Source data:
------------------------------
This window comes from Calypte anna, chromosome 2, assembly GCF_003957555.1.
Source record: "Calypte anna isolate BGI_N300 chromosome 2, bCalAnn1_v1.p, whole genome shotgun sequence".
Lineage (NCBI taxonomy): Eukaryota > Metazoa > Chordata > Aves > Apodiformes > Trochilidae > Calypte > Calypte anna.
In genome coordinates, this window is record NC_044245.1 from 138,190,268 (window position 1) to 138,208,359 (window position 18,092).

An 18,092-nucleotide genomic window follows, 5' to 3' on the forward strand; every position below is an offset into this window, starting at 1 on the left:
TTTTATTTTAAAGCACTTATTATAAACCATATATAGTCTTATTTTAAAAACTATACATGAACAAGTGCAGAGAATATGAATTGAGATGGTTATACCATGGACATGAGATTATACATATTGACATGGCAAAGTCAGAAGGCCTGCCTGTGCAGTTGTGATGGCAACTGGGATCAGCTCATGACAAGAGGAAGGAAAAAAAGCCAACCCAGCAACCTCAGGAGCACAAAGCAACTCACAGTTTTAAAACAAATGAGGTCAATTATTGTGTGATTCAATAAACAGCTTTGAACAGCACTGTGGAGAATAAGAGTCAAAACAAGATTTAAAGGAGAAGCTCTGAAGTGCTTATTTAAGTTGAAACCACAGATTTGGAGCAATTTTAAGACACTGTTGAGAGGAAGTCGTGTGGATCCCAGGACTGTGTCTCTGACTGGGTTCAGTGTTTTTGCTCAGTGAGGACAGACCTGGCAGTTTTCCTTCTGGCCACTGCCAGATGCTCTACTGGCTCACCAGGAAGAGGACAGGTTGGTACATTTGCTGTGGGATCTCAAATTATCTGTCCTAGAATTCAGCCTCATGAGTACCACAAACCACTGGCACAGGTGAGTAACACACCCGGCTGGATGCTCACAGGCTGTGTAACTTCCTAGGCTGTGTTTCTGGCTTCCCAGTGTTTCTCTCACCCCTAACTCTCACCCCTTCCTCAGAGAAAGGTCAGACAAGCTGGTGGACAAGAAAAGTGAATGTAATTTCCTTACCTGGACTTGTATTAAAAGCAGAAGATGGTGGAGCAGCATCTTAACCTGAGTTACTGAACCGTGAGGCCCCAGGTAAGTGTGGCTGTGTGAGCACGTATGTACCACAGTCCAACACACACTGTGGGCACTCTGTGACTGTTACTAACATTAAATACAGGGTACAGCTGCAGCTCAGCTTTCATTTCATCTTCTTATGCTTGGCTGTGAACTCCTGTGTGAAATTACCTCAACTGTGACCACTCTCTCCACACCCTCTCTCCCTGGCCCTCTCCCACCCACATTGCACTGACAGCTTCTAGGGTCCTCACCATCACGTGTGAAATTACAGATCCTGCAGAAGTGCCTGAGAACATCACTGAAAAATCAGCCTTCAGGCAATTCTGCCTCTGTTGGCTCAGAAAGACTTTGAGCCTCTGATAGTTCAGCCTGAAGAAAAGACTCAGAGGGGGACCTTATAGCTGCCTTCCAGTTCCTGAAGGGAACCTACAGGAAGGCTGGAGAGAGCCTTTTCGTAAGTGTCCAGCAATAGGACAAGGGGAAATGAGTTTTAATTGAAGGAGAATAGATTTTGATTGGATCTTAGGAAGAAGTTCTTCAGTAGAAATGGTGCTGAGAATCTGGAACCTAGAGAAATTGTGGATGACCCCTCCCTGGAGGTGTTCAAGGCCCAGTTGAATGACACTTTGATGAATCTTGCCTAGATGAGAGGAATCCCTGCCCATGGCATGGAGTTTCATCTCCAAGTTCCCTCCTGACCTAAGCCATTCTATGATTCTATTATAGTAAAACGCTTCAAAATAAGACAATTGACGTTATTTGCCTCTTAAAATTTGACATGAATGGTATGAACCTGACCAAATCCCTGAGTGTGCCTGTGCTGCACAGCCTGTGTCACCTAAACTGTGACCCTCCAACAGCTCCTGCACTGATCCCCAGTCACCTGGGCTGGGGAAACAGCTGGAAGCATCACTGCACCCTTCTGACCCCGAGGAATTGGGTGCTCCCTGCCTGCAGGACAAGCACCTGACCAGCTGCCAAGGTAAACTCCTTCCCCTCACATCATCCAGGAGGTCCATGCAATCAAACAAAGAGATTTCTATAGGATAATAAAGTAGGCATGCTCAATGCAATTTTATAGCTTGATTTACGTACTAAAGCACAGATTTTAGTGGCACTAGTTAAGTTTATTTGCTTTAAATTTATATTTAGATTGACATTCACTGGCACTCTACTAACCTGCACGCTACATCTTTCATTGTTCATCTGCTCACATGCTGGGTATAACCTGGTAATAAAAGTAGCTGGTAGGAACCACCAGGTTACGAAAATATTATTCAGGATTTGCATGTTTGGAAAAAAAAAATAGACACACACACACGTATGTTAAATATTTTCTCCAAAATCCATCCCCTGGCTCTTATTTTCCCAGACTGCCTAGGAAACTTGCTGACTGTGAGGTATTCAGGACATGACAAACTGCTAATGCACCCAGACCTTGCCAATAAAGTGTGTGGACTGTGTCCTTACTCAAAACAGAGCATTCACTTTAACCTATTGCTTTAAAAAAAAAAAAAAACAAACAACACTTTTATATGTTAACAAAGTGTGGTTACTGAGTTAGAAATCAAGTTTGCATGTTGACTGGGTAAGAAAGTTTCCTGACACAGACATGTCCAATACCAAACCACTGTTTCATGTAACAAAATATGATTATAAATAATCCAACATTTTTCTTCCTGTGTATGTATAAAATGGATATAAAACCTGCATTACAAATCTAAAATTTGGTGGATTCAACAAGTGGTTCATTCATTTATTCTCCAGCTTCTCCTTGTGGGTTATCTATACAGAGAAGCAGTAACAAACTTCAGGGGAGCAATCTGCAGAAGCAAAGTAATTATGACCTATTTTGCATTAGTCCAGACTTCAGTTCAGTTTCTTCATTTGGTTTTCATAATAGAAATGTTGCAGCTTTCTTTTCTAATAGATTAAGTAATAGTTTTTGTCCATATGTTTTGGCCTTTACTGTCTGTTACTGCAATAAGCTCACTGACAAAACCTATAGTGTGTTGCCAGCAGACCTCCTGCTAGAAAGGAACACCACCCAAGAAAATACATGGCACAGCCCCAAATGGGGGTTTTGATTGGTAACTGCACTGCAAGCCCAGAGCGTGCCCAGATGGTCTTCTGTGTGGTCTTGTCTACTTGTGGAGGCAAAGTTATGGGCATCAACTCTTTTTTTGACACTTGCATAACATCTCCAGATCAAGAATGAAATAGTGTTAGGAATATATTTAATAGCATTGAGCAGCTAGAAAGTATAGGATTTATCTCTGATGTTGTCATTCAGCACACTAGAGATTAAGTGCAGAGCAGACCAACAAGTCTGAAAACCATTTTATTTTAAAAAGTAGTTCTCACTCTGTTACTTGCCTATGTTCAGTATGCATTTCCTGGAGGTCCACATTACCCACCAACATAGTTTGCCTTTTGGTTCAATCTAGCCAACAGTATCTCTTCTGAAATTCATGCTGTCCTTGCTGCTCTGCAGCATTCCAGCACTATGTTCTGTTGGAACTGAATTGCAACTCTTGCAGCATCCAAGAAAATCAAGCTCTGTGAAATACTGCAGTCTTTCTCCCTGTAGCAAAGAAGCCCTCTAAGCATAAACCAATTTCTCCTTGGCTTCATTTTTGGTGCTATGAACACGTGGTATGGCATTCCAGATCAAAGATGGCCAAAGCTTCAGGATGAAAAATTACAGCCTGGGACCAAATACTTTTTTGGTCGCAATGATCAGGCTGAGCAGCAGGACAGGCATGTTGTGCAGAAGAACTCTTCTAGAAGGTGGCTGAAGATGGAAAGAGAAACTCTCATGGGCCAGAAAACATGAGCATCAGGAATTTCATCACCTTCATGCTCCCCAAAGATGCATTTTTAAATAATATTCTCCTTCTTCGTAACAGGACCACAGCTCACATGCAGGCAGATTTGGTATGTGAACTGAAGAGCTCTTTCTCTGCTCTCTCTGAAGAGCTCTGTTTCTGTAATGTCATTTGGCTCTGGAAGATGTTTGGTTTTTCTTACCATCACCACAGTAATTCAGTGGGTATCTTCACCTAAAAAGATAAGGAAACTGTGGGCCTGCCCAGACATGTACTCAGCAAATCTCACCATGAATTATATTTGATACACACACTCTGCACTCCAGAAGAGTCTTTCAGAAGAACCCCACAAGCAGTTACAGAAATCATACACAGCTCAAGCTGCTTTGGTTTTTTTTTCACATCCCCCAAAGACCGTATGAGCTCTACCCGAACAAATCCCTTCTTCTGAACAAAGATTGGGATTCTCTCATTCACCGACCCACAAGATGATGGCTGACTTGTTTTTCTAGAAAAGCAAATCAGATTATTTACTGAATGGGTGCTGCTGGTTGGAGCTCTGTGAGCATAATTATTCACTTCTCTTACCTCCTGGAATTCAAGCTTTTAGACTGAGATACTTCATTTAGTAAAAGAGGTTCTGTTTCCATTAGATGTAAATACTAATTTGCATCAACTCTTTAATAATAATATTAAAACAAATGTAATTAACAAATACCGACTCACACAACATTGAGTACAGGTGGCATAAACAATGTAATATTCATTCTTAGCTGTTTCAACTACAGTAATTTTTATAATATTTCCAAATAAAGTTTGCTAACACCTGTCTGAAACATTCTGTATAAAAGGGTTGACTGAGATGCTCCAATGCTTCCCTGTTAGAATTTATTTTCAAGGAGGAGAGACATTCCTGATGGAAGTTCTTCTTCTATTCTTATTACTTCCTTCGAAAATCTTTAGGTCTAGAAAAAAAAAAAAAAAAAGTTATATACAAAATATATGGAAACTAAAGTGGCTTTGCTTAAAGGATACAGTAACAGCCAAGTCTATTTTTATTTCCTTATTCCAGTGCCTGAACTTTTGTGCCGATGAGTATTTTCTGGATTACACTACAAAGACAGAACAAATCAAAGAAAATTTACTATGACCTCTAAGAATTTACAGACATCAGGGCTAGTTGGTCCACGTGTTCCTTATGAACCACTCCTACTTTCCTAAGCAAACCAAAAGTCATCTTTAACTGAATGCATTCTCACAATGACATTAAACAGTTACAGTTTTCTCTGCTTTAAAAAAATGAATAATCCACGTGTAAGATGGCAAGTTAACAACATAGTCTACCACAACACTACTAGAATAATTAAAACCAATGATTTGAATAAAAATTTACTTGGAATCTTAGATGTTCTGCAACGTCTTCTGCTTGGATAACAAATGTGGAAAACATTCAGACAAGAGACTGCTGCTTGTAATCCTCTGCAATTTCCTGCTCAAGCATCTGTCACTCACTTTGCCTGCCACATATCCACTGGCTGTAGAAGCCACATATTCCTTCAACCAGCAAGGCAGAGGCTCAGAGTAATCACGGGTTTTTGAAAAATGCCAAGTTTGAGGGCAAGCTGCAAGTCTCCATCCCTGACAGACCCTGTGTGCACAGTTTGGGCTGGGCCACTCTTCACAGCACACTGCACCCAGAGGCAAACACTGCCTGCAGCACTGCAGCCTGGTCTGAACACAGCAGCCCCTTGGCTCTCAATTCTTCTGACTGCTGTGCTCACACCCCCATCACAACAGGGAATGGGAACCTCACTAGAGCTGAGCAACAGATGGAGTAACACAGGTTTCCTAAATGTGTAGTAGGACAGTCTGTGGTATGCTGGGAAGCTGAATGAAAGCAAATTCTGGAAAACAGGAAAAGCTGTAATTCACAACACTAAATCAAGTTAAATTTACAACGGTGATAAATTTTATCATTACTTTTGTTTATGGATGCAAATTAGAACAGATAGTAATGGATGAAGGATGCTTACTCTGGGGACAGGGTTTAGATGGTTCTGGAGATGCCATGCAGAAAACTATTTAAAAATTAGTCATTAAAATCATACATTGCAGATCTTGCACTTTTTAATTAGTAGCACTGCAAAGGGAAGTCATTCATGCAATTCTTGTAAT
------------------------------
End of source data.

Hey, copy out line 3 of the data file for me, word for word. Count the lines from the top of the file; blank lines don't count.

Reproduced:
Lineage (NCBI taxonomy): Eukaryota > Metazoa > Chordata > Aves > Apodiformes > Trochilidae > Calypte > Calypte anna.